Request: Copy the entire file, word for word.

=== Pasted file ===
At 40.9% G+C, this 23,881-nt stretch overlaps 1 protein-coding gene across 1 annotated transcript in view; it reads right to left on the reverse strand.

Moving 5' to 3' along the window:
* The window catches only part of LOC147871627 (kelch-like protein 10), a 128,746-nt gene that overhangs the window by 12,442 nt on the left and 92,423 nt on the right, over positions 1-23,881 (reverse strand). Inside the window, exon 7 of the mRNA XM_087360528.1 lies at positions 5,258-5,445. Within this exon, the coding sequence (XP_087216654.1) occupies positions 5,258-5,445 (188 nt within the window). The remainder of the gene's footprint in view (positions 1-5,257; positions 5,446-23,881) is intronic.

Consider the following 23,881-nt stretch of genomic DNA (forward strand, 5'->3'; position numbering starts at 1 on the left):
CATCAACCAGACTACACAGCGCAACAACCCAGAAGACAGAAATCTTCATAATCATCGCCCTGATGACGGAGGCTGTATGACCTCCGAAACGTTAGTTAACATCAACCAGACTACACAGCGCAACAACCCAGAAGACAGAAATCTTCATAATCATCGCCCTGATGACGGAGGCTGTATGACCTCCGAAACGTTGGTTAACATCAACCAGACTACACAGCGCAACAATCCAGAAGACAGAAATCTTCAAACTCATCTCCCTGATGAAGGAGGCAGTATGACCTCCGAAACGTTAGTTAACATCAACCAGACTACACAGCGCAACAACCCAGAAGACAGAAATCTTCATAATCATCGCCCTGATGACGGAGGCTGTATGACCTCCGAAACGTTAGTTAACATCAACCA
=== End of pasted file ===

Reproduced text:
At 40.9% G+C, this 23,881-nt stretch overlaps 1 protein-coding gene across 1 annotated transcript in view; it reads right to left on the reverse strand.

Moving 5' to 3' along the window:
* The window catches only part of LOC147871627 (kelch-like protein 10), a 128,746-nt gene that overhangs the window by 12,442 nt on the left and 92,423 nt on the right, over positions 1-23,881 (reverse strand). Inside the window, exon 7 of the mRNA XM_087360528.1 lies at positions 5,258-5,445. Within this exon, the coding sequence (XP_087216654.1) occupies positions 5,258-5,445 (188 nt within the window). The remainder of the gene's footprint in view (positions 1-5,257; positions 5,446-23,881) is intronic.

Consider the following 23,881-nt stretch of genomic DNA (forward strand, 5'->3'; position numbering starts at 1 on the left):
CATCAACCAGACTACACAGCGCAACAACCCAGAAGACAGAAATCTTCATAATCATCGCCCTGATGACGGAGGCTGTATGACCTCCGAAACGTTAGTTAACATCAACCAGACTACACAGCGCAACAACCCAGAAGACAGAAATCTTCATAATCATCGCCCTGATGACGGAGGCTGTATGACCTCCGAAACGTTGGTTAACATCAACCAGACTACACAGCGCAACAATCCAGAAGACAGAAATCTTCAAACTCATCTCCCTGATGAAGGAGGCAGTATGACCTCCGAAACGTTAGTTAACATCAACCAGACTACACAGCGCAACAACCCAGAAGACAGAAATCTTCATAATCATCGCCCTGATGACGGAGGCTGTATGACCTCCGAAACGTTAGTTAACATCAACCA